“In 1982, the Forest Agency of the Japanese government premiered its shinrin-yoku plan. In Japanese shinrin means forest, and yoku, refers to a “bathing, showering or basking in.” It is defined as “taking in, in all of our senses, the forest atmosphere.” The program was established to encourage people to get out into nature, to literally bathe the mind and body in greenspace.”
Like many other things with nature, also forest bathing as a concept and technique, I got to know only after I had already intuitively learned to practice it while searching ways to feel better. Nowadays meetings with trees are a settled part of my everyday life.
When I notice myself stressed or anxious, I do like in Shinrin yoku; I connect with nature in the simplest possible way. I go to the forest, breathe deeply, and be at peace.
When I watched some time ago my first 360 videos, I thought how I hope that in the future I can learn more about forest bathing from Japanese themselves. I also thought about another thing. Or, better said, I noticed it. It is also present in this short porcini video.
(For the best experience, please watch this 360° video in Youtube app with virtual reality headset and remember to turn on HD! Tap on Youtube icon in the player below or open this link https://youtu.be/gNX7LdEOmpE in your Youtube app.)
The thing is that very often my forest bathing in Finland includes an extra element – wild food that is. Or if it’s not foraging, then it’s touching nature in some other way.
An important thing for my forest bathing experience has been to learn to let go and just be (or do things more in my own natural rhythm). However, as important thing has been to find the magic of touching, or even tasting the nature around.
It simply deepens your forest experience when you combine it with peaceful walking, listening nature sounds, and looking around.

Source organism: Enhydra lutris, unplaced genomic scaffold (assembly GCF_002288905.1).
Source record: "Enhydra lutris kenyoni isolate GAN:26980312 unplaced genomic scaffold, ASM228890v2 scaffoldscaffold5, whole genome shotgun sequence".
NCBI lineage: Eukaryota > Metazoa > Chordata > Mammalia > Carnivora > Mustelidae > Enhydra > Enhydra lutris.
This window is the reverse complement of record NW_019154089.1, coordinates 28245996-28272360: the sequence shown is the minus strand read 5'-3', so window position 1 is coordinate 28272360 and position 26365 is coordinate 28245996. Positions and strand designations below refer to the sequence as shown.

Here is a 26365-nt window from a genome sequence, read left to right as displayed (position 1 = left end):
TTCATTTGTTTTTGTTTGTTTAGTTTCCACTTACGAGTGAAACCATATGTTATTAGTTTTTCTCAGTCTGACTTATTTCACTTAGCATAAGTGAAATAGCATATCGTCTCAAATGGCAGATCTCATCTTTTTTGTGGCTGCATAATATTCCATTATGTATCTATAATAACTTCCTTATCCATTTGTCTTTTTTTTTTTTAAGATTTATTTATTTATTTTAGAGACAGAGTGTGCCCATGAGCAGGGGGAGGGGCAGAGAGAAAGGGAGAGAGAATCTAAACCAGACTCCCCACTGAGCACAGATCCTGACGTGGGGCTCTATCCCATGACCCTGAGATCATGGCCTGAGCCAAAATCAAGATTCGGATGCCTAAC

There are a lot of forests in Japan so no shortage of places to do shrinrin yoku exists in the country.
The same is in Finland. But what is special globally here is that we have Everyman’s rights that allows you not only to walk freely in forests but also do things like foraging.
“Studies show forest bathing -shinrin yoku- or time spent in green spaces, can reduce the stress hormone cortisol, lower blood pressure and pulse rate and increase your immune defense system. (…) Spending time within a forest setting can also reduce psychological stress, depressive symptoms, and hostility, while at the same time improve sleep and increase both vigor and a feeling of liveliness. Besides eleveting mood states, studies have shown increased heart rate variability, which is a good thing because it means the circulatory system can to respond well to stress and can detect a dominance of the “calming” branch of the nervous system. (“Your Brain on Nature: Forest Bathing and Reduced Stress”, Mother Earth News.)
Over time many forms of forest bathing have been developed in different countries.
The one that includes also a sense of taste -like in the forms of wild berries-I would call Forest Bathing with a Finnish Twist.
Or if you can’t find or don’t know anything edible, the main thing is that you touch trees, leaves, rocks or whatever is easily available while “bathing” in the forest.
A direct skin contact with nature is important.
No matter you are alone, in a group or with your family or friends, put all your senses to use if possible in other words.
When you do that, the better possibilities nature has to heal and recharge you.
While watching my old 360°videos I also found this one where me and my family are picking lingonberries. The video made me laugh, but there’s also yet one more positive effect of forest bathing mentioned. I recommend to watch.
(For the best experience, please watch this 360° video in Youtube app with virtual reality headset and remember to turn on HD! Tap on Youtube icon in the player below or open this link https://youtu.be/IR3zEKhAi6E in your Youtube app.)
I also recommend this Mindfulness instruction article of mine, “When You Walk Feel Every Step” for those of you who are interested practicing forest bathing. Also there’s a short video with a relaxing music, so sit back and enjoy!
(Photos here are taken during our mushroom excursion with Saimi Hoyer in Punkaharju. More photos and 360°video of our excursion you find here.)